×
×

# Solutions for Chapter 3.4: Inverse of a Matrix

## Full solutions for Elementary Linear Algebra with Applications | 9th Edition

ISBN: 9780132296540

Solutions for Chapter 3.4: Inverse of a Matrix

Solutions for Chapter 3.4
4 5 0 362 Reviews
30
5
##### ISBN: 9780132296540

Chapter 3.4: Inverse of a Matrix includes 15 full step-by-step solutions. Elementary Linear Algebra with Applications was written by and is associated to the ISBN: 9780132296540. This textbook survival guide was created for the textbook: Elementary Linear Algebra with Applications, edition: 9. This expansive textbook survival guide covers the following chapters and their solutions. Since 15 problems in chapter 3.4: Inverse of a Matrix have been answered, more than 11987 students have viewed full step-by-step solutions from this chapter.

Key Math Terms and definitions covered in this textbook
• Associative Law (AB)C = A(BC).

Parentheses can be removed to leave ABC.

• Circulant matrix C.

Constant diagonals wrap around as in cyclic shift S. Every circulant is Col + CIS + ... + Cn_lSn - l . Cx = convolution c * x. Eigenvectors in F.

• Echelon matrix U.

The first nonzero entry (the pivot) in each row comes in a later column than the pivot in the previous row. All zero rows come last.

• Eigenvalue A and eigenvector x.

Ax = AX with x#-O so det(A - AI) = o.

• Fourier matrix F.

Entries Fjk = e21Cijk/n give orthogonal columns FT F = nI. Then y = Fe is the (inverse) Discrete Fourier Transform Y j = L cke21Cijk/n.

• Gauss-Jordan method.

Invert A by row operations on [A I] to reach [I A-I].

• Hessenberg matrix H.

Triangular matrix with one extra nonzero adjacent diagonal.

• Incidence matrix of a directed graph.

The m by n edge-node incidence matrix has a row for each edge (node i to node j), with entries -1 and 1 in columns i and j .

• Kronecker product (tensor product) A ® B.

Blocks aij B, eigenvalues Ap(A)Aq(B).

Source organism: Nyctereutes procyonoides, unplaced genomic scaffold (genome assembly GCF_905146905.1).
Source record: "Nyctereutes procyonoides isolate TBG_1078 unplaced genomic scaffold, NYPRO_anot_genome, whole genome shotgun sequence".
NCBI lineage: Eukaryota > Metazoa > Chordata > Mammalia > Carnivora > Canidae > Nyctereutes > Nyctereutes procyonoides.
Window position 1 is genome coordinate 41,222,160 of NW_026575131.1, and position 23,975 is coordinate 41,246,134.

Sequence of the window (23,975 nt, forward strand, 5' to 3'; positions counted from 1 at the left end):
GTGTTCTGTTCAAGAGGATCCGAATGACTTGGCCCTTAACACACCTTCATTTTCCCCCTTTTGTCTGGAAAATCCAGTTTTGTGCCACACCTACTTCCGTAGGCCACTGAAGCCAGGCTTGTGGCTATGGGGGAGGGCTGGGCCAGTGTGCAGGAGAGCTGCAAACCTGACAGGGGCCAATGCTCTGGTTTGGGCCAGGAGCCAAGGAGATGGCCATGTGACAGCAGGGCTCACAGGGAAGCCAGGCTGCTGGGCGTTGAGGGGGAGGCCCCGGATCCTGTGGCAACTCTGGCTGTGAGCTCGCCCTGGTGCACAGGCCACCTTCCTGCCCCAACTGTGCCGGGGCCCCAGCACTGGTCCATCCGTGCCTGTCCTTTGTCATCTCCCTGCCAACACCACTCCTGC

• Linearly dependent VI, ... , Vn.

A combination other than all Ci = 0 gives L Ci Vi = O.

• Network.

A directed graph that has constants Cl, ... , Cm associated with the edges.

• Orthonormal vectors q 1 , ... , q n·

Dot products are q T q j = 0 if i =1= j and q T q i = 1. The matrix Q with these orthonormal columns has Q T Q = I. If m = n then Q T = Q -1 and q 1 ' ... , q n is an orthonormal basis for Rn : every v = L (v T q j )q j •

• Projection p = a(aTblaTa) onto the line through a.

P = aaT laTa has rank l.

• Rank r (A)

= number of pivots = dimension of column space = dimension of row space.

• Row space C (AT) = all combinations of rows of A.

Column vectors by convention.

• Simplex method for linear programming.

The minimum cost vector x * is found by moving from comer to lower cost comer along the edges of the feasible set (where the constraints Ax = b and x > 0 are satisfied). Minimum cost at a comer!

• Singular Value Decomposition

(SVD) A = U:E VT = (orthogonal) ( diag)( orthogonal) First r columns of U and V are orthonormal bases of C (A) and C (AT), AVi = O'iUi with singular value O'i > O. Last columns are orthonormal bases of nullspaces.

• Trace of A

= sum of diagonal entries = sum of eigenvalues of A. Tr AB = Tr BA.

• Triangle inequality II u + v II < II u II + II v II.

For matrix norms II A + B II < II A II + II B II·

• Vandermonde matrix V.

V c = b gives coefficients of p(x) = Co + ... + Cn_IXn- 1 with P(Xi) = bi. Vij = (Xi)j-I and det V = product of (Xk - Xi) for k > i.

×